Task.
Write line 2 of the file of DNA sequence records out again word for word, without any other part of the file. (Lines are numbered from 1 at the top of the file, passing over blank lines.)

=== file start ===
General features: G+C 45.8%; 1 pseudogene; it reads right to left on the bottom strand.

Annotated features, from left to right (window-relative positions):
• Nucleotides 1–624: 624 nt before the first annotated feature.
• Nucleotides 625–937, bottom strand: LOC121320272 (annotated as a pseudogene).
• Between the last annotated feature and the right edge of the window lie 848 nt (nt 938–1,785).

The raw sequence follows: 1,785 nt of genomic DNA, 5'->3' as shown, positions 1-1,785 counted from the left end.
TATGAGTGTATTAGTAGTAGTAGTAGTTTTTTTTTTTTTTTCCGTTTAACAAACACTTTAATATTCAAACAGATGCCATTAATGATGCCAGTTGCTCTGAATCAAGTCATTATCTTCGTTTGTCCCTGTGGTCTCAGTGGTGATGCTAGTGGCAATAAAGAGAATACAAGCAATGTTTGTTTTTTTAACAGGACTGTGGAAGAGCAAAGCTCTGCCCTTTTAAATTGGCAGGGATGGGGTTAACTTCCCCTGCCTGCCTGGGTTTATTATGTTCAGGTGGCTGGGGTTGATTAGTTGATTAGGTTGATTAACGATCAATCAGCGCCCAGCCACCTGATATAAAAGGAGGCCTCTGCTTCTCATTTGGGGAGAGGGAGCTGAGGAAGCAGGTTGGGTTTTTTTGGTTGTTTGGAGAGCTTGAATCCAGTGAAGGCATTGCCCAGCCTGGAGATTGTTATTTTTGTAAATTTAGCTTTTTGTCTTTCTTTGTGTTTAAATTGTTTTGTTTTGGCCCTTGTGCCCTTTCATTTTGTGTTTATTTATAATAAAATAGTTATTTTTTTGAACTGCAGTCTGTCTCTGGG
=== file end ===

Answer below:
Annotated features, from left to right (window-relative positions):